Homerton takes up to 4 students each year for this degree. We are looking for a keen engagement with the rich range of study available. There is no reqirement for a specific religious affiliation; we've taken students from many faiths and from no faith. What is required is an enquiring mind and an openness to debate and argument.

Dr Grauman is Homerton's Director of Studies. He is a Senior lecturer in the Faculty of Divinity with research and teaching interests in: 

  • Ancient Christianity: History and Theology
  • Late antique and medieval Church Councils and Synods
  • Authority and legitimacy in patristic theological discourses
  • The history of biblical exegesis

While Dr Graumann is on sabbatical research leave Dr Mark Smith has agreed to step in as our Director of Studies. 

Director Of Studies:

Preparation for TRPR

Religious Studies A-level is not required, nor are other subjects deemed to be essential.  English (Literature or Language), History, Philosophy and Ethics, Religious Studies, a language (ancient or modern), are useful preparation for the degree but so can any subject be that encourages clear, logical thinking and careful analysis of evidence. 

Written Assessment at Interview (common format across all Colleges)

If you are invited to interview (about 80% of applicants) you will sit a 60 minute at-interview assessment when you come to Cambridge in December. It will take the form of a pre-recorded sample lecture lasting up to 20 minutes. You will then have the remaining 40 minutes to answer a set of comprehension questions. This will give you an opportunity to demonstrate how you have developed academically since you took your GCSEs. It will be skills-based, looking at your comprehension and writing skills, but will not assume any prior knowledge. It will provide valuable additional evidence of our applicants’ abilities and potential to succeed in the Cambridge course for which they have applied. For further information and a chance to look at some example lectures see here.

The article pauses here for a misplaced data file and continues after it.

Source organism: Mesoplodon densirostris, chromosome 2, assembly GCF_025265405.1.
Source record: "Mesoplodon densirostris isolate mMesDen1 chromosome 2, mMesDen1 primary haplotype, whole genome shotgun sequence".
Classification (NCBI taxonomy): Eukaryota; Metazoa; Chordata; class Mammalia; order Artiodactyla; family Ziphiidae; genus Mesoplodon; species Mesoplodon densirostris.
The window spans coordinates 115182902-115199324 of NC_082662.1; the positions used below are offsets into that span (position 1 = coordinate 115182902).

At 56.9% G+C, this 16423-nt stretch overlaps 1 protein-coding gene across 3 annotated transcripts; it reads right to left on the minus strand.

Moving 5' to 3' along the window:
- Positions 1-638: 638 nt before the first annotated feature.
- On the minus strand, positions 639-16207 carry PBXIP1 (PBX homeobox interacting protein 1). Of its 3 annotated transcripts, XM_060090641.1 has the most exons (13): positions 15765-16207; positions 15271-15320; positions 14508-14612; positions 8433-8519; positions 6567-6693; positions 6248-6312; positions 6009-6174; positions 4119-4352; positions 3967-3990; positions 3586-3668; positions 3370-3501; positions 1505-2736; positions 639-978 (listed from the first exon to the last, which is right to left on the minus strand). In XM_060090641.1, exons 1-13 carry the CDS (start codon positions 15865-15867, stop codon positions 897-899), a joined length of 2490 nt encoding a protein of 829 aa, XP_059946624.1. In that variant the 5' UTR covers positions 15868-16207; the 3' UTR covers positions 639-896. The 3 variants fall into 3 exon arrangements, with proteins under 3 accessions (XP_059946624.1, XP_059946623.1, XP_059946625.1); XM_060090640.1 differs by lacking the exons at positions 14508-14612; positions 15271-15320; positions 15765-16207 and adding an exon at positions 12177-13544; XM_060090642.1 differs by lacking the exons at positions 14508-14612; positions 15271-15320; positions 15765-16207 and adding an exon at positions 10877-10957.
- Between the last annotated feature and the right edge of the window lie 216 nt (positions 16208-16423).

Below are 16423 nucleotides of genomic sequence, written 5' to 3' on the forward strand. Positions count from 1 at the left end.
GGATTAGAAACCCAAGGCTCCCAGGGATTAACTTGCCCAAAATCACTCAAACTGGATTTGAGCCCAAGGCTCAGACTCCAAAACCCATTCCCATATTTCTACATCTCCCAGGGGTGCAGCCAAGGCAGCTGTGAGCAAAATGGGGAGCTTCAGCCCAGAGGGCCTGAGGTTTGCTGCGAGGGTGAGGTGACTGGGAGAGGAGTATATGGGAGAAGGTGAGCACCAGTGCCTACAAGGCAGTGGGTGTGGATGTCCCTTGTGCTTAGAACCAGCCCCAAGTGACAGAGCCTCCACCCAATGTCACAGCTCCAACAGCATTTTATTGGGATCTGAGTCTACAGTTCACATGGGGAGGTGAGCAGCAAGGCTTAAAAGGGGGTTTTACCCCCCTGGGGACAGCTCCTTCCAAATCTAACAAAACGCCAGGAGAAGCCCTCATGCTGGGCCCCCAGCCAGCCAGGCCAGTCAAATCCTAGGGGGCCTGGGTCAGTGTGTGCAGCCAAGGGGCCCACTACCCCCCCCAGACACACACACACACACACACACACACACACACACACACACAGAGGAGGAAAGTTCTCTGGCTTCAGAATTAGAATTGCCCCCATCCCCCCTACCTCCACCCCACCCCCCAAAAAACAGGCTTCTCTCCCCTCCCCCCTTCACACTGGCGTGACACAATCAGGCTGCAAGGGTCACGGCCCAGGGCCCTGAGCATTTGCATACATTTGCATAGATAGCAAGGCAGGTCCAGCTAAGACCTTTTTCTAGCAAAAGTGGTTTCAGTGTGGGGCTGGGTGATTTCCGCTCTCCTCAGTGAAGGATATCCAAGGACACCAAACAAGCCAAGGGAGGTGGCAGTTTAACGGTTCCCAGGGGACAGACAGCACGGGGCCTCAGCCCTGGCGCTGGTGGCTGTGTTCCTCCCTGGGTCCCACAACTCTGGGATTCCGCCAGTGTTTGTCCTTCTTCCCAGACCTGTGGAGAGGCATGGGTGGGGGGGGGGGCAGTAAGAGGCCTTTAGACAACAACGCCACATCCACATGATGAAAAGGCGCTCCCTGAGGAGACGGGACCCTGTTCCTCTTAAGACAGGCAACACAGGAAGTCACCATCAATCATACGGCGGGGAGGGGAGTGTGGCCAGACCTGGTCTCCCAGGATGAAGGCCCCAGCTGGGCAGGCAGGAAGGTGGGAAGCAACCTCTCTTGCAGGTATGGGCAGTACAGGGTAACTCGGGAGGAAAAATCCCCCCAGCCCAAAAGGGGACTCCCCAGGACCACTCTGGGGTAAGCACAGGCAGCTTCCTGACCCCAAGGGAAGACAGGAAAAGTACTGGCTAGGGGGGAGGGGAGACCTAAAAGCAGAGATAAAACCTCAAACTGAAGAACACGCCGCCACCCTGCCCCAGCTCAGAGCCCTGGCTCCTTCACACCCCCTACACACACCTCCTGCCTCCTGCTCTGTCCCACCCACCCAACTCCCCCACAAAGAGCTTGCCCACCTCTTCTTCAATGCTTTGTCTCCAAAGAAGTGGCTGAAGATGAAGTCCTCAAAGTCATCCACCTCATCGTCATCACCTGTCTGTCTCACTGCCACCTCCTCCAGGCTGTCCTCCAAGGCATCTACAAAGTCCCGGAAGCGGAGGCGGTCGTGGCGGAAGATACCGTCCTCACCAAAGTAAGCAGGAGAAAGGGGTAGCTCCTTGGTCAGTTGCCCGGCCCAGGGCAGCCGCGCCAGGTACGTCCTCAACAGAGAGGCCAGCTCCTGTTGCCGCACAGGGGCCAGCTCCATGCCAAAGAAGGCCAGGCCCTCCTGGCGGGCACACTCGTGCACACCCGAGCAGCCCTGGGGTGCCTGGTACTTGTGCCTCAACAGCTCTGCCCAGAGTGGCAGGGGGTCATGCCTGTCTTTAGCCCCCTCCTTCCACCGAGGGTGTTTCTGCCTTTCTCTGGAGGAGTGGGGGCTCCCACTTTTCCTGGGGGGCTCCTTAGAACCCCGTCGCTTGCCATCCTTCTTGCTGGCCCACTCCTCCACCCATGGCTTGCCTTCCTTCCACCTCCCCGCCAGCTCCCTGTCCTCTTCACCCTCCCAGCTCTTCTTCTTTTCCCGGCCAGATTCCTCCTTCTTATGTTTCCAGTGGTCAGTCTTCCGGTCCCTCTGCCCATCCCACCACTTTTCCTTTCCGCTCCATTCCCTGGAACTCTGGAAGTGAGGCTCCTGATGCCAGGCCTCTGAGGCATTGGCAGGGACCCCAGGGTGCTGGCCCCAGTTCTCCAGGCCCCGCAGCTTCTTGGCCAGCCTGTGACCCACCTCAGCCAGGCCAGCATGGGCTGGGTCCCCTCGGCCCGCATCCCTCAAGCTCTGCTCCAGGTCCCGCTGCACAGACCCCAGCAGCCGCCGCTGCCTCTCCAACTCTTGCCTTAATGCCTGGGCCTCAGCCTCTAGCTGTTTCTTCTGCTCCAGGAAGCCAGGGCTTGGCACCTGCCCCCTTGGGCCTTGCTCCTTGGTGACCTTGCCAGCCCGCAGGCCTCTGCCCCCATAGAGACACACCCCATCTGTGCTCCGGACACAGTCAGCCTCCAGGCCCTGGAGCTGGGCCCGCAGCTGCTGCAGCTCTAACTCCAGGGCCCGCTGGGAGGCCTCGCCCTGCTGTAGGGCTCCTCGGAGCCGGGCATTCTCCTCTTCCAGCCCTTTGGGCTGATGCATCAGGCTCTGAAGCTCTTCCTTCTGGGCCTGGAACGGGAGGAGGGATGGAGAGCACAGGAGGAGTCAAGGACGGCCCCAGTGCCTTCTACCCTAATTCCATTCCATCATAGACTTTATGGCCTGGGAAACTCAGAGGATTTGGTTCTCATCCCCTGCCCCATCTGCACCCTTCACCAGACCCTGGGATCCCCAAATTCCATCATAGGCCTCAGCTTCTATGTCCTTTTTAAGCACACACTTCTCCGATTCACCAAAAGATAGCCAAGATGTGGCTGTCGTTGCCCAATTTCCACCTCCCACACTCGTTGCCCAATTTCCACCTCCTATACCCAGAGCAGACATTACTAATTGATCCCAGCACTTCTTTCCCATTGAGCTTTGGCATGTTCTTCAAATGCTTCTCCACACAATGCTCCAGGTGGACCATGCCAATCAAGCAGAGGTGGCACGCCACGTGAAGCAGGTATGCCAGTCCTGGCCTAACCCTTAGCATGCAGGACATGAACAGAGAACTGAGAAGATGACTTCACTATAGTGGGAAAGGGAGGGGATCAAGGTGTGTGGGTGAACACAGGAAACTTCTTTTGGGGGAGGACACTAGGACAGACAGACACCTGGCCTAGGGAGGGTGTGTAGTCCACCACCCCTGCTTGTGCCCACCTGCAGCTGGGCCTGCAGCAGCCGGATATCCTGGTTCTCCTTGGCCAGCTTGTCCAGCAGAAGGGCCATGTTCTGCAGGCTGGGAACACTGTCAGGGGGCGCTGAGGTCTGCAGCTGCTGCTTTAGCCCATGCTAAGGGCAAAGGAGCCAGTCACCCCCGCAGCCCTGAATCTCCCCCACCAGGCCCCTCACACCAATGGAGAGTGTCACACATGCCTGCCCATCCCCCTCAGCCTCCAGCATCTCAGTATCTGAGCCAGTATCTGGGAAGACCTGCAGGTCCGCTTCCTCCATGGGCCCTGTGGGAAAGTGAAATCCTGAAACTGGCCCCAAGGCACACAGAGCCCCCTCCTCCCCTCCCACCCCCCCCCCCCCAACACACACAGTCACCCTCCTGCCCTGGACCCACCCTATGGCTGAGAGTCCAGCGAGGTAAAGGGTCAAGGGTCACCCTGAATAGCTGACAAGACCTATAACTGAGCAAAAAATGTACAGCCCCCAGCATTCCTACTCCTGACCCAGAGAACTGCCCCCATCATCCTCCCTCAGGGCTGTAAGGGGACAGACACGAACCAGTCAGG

Homerton will ask you to submit one or two examples of your written work from a relevant A Level/IB (or equivalent) course. These should be as handed in to, and marked by, your teachers. A discussion of this work may then form part of your interview.

Before the interviewing begins, all Directors of Studies meet to consider the whole field of applicants. At that meeting, each candidate is assigned an interview at a second College - this process not only compensates for peaks and troughs in applications to particular Colleges but also gives you a second chance, with a different interviewer, who may draw out a different response. 

Applicants are interviewed in all Colleges on the same two days. Immediately afterwards the Directors of Studies meet again to compare notes; at this point they flag up to colleagues strong applicants for whom they might not have room at their College, but who deserve a place at another College.

Strong applicants who have not been made an offer by their first choice College are placed in the January Pool. If you are, you might then be made an offer by your second interview College, or by another College which is happy to rely on the information already available. It is possible that a third College might ask you to a further interview in January.

The Second Interview Scheme has proved to be very successful: over the last few years one offer in four has been made via the Pool.

The standard offer for those who are successful in their applications is A*AA/ IB 40-42 pts with 776 in HL subjects, or the equivalent in other secondary examinations.